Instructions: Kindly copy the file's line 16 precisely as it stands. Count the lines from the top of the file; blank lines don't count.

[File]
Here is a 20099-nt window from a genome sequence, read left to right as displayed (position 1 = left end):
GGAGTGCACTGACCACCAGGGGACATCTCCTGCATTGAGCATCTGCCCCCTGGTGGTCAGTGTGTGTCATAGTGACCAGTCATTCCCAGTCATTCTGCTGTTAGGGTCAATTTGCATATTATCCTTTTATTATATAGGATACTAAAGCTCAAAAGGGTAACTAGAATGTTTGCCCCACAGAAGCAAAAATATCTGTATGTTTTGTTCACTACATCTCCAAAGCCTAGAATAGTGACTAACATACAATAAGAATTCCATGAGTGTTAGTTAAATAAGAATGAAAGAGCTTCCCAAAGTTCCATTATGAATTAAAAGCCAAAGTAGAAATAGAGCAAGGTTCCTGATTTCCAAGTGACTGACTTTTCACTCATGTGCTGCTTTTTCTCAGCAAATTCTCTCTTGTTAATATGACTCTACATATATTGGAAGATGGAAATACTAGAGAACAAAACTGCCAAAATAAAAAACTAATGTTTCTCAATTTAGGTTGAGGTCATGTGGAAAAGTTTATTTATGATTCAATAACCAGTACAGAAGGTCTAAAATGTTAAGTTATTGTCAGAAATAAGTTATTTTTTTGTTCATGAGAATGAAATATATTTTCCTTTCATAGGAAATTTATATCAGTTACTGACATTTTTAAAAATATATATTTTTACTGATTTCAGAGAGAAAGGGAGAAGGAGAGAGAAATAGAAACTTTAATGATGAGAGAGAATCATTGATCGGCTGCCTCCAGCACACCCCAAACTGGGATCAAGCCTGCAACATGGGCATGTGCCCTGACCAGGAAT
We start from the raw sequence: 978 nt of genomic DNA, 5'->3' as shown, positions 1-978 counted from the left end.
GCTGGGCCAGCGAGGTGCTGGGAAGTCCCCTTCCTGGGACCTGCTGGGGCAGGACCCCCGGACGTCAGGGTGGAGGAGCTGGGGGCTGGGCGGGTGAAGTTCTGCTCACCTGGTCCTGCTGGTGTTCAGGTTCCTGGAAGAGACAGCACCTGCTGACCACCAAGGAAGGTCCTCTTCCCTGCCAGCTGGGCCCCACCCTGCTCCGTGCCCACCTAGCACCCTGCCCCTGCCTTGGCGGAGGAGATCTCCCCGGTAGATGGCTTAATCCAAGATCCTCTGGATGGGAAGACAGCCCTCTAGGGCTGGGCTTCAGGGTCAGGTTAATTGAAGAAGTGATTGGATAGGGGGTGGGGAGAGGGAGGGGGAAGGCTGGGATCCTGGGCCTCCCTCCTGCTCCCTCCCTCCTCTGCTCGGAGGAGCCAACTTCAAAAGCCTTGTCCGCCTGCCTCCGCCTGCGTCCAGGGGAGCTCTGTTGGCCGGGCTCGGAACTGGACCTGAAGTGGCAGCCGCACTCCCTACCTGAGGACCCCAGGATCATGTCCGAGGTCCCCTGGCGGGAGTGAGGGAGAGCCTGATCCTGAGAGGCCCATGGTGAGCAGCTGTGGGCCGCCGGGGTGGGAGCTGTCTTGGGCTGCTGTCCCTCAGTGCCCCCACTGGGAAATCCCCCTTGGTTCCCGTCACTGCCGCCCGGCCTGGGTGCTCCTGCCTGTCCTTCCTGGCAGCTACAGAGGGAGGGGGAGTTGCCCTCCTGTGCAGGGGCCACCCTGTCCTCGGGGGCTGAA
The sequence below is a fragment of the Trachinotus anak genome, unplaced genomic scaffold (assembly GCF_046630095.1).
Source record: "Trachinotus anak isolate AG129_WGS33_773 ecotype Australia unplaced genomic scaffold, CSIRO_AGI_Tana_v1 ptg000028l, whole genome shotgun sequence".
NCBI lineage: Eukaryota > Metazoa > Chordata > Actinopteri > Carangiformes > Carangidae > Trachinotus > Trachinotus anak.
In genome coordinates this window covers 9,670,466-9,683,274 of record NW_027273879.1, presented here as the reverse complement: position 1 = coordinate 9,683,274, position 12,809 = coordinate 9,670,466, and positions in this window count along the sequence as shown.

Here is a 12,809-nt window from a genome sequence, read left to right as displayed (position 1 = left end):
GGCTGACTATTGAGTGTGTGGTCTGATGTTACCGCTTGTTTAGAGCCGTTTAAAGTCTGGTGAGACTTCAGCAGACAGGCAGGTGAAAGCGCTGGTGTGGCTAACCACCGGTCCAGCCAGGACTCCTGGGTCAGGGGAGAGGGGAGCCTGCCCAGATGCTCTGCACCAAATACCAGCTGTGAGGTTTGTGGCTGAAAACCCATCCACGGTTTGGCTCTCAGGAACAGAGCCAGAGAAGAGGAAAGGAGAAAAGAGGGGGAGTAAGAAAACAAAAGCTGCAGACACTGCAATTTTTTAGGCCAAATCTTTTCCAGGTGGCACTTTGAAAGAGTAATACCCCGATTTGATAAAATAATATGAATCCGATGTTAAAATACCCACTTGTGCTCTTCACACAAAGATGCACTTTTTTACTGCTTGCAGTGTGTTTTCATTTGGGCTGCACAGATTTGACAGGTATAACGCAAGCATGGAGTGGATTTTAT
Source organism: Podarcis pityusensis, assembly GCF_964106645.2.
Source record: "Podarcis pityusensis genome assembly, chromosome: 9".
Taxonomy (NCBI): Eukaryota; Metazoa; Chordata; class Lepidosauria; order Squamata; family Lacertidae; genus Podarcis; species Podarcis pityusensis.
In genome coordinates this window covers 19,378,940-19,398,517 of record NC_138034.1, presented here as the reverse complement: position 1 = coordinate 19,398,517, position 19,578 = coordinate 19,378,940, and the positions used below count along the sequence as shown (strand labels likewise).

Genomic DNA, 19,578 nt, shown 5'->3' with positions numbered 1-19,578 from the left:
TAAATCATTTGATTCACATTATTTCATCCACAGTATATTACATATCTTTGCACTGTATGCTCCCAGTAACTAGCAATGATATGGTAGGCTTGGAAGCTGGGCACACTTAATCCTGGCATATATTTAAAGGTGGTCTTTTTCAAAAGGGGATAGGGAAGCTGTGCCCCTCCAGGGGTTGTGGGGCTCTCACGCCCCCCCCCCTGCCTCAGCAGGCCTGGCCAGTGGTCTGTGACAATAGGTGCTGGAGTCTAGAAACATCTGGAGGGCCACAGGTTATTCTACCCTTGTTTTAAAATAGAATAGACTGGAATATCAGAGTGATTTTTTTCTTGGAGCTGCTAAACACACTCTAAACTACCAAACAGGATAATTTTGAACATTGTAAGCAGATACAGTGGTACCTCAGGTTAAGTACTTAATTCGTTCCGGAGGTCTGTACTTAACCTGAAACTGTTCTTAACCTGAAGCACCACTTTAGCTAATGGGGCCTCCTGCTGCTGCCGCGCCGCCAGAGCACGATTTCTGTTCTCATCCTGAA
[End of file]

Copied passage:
TAAATCATTTGATTCACATTATTTCATCCACAGTATATTACATATCTTTGCACTGTATGCTCCCAGTAACTAGCAATGATATGGTAGGCTTGGAAGCTGGGCACACTTAATCCTGGCATATATTTAAAGGTGGTCTTTTTCAAAAGGGGATAGGGAAGCTGTGCCCCTCCAGGGGTTGTGGGGCTCTCACGCCCCCCCCCCTGCCTCAGCAGGCCTGGCCAGTGGTCTGTGACAATAGGTGCTGGAGTCTAGAAACATCTGGAGGGCCACAGGTTATTCTACCCTTGTTTTAAAATAGAATAGACTGGAATATCAGAGTGATTTTTTTCTTGGAGCTGCTAAACACACTCTAAACTACCAAACAGGATAATTTTGAACATTGTAAGCAGATACAGTGGTACCTCAGGTTAAGTACTTAATTCGTTCCGGAGGTCTGTACTTAACCTGAAACTGTTCTTAACCTGAAGCACCACTTTAGCTAATGGGGCCTCCTGCTGCTGCCGCGCCGCCAGAGCACGATTTCTGTTCTCATCCTGAA